Wine Tasting in Jordan? OMG!


Who knew that Jordan produced wine? Not me. What’s even more exciting is that this particular winery is completely organic (and certified organic)! No big deal for people who have access to Whole Foods, but for me here, this is huge!

We went wine tasting today at St. George’s Winery, near the Syrian border (literally steps away), about an hour outside of Amman. I wasn’t sure what to expect but was surprised by a gem in the midst of nowhere.

Vineyards off in the distance

 We pulled up in front of the estate on the property, a fairly large home (tasting room?) and were welcomed in by friendly staff. The interior of the home was set up for the wine tasting followed by lunch. In the backyard was a beautiful and inviting swimming pool, which we were invited to use after lunch.
The estate on the property
The swimming pool

The tour of the grounds began next to the pool in front of a large pond (or  water containment area) used for irrigating the vines. The tour guide explained  that the pond (fed from wells below ground) contains over 55,000 fish (some koi, some carp). The fish produce nitrate in the water, which they use to irrigate the fields. The fish, along with many other biodiversity techniques are used throughout the operation: to keep the birds out of the grapes, they brought in falcons and owls; chickens are used to aerate  the ground and to dig up worms; doves are also used to eat worms that attack the grapes; (they brought something else in to keep the foxes from eating the chickens, but I can’t remember what he said).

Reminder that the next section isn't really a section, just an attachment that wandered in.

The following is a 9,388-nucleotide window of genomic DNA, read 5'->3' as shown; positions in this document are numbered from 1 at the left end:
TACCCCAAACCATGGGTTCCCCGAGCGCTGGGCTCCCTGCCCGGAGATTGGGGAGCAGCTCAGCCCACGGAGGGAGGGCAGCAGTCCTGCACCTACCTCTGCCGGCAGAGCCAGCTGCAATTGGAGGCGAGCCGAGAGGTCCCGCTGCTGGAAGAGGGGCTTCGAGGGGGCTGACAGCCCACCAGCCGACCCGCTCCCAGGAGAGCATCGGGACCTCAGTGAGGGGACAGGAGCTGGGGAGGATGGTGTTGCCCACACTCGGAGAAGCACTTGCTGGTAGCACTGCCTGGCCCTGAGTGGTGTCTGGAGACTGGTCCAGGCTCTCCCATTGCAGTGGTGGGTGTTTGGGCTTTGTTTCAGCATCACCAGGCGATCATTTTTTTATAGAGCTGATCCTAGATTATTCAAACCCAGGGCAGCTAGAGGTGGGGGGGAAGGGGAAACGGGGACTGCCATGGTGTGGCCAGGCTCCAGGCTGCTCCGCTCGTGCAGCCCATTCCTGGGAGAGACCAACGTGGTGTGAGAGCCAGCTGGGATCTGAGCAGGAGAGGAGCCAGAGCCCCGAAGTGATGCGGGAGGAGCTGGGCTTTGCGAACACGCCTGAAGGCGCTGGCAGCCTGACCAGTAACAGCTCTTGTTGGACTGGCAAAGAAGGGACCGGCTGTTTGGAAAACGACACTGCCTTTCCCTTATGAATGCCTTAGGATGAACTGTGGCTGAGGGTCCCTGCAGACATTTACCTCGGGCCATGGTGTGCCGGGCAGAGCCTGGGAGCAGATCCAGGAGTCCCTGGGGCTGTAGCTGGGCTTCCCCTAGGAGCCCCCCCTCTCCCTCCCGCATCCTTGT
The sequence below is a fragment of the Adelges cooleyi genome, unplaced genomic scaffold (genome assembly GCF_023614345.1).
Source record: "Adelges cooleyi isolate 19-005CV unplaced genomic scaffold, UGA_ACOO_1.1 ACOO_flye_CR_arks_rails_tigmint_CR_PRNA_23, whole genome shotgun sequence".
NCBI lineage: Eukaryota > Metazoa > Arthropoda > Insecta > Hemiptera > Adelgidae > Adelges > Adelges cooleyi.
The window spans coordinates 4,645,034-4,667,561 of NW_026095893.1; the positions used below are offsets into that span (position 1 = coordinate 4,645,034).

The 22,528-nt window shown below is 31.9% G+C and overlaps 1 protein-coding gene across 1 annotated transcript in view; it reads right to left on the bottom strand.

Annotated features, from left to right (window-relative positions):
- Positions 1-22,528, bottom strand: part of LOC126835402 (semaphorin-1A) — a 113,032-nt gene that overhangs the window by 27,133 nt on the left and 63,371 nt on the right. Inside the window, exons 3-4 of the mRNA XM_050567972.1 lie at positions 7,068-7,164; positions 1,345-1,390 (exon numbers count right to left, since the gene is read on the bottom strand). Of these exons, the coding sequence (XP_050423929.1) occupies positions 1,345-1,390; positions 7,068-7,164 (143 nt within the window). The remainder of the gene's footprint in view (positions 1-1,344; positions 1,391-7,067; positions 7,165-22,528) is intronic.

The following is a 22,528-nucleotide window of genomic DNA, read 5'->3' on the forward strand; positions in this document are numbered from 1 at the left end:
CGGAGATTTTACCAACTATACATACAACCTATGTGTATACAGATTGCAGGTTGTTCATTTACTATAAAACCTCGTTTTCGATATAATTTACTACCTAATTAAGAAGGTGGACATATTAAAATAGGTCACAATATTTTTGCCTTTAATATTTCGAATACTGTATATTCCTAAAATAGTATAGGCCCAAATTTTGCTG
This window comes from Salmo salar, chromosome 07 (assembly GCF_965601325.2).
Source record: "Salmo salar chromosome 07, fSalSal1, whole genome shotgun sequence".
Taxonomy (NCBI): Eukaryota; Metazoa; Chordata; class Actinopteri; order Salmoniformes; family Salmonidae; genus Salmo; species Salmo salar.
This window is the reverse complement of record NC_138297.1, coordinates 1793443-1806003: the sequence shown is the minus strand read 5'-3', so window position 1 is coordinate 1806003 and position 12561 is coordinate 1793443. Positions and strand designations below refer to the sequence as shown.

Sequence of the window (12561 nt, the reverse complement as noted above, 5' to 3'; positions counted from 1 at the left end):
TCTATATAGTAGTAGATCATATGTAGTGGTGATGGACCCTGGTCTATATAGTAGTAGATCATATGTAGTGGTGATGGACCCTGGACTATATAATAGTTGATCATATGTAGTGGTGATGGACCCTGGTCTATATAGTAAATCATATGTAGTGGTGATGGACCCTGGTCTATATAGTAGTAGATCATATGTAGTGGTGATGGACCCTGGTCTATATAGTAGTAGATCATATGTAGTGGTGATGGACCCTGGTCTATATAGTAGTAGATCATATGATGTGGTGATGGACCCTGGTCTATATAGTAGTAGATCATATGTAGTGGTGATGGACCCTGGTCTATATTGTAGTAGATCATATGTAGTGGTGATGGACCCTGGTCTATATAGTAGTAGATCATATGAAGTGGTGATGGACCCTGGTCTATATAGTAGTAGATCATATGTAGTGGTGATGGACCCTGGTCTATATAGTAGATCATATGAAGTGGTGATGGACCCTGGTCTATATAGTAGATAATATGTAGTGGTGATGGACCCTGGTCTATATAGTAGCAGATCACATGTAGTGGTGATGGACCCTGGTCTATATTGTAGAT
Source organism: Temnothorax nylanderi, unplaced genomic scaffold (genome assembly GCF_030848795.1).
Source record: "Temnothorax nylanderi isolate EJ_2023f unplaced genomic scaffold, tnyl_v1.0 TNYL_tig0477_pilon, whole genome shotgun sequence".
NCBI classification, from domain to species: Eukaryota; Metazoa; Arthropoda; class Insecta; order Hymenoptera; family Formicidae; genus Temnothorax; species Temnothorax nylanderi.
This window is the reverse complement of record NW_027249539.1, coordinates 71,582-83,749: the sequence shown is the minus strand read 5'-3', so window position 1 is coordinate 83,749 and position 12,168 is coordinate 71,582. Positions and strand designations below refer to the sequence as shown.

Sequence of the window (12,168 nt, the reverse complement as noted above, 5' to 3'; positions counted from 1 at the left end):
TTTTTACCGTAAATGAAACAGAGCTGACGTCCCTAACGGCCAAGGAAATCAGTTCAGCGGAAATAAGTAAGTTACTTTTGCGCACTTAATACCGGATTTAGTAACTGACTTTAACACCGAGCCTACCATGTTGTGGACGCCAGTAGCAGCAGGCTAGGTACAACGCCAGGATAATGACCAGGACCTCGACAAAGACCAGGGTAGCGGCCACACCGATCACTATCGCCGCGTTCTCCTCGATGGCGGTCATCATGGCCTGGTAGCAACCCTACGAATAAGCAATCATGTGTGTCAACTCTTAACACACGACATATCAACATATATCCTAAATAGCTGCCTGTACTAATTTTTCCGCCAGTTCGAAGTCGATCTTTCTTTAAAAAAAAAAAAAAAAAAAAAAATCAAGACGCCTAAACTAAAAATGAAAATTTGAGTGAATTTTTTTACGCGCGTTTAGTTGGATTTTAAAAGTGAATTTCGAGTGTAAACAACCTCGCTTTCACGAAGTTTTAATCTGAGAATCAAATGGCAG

Fish in the pond producing nitrate for irrigating the fields
A feeding frenzy

After our brief introduction to the winery, we walked us through rows and rows of vines, sampling Muscat, Pinot noir, Shiraz, Chardonnay, and lots of other grapes right off the vine. Planted alongside the vines are rosemary, sage, and mint– all natural insect repellents and on the ground of each row is barley to extract salt from the soil.

Sage

Rosemary

Barley

After the tour, we returned back to the main house and were treated to nine wines: 4 whites, one rose, and 4 reds and a fantastic lunch (As a side note,  I was shocked to see the rose had 16% alcohol! ) Unfortunately, there was no gift shop–something they need to get working on.

Here’s a link to a CNN piece on St. George’s Winery.

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8 thoughts on “Wine Tasting in Jordan? OMG!

  1. What a cool winery. They have the edge on a lot of the wineries that we’ve been to on their eco-friendly ways at controlling the pests. How much wine did you buy. Were there any other people wine tasting or was it just you guys? Was that awkward or not. Next time bring your bikini and hang out for a while. I wish that you had posted pictures of the chickens or the falcons.

  2. We didn’t buy any wine. You couldn’t buy it there and we chose to leave early. We went with a large group (maybe 60 people or so so no awkward swirling in front of the sommelier), but drove ourselves. I didn’t see any falcons or foxes or chicken, just little birds eating grapes and some doves flying in the distance.

  3. How interesting! I would have never imagined a winery there either. I like the details about how they run it organically, very creative.

  4. Hi Jen! Sounds like fun going to an unexpected wine country in Jordan! Interesting irrigation system I’ll have to show my brother Charlie, he’s started a business called Aquapono which uses fish to nourish vegetables for gardens, etc. Good to see you both! Take care, Nancy
    Hi Jen,
    Up here in D.C. enjoyed reading !! Take care,
    Kay

  5. Hi Jen,

    I found your blog because I was searching for a wine tasting in Amman. Do you still have information on who you contacted to arrainge the tour? I’m having a hard time getting information on the internet sites.

    1. Hi, there. The American Embassy set up the trip, so I’m not sure about the contact information. However, there’s a wine shop at one of the circles that sold this winery’s wine. Perhaps they could give you contact information. Good Luck. Cheers!

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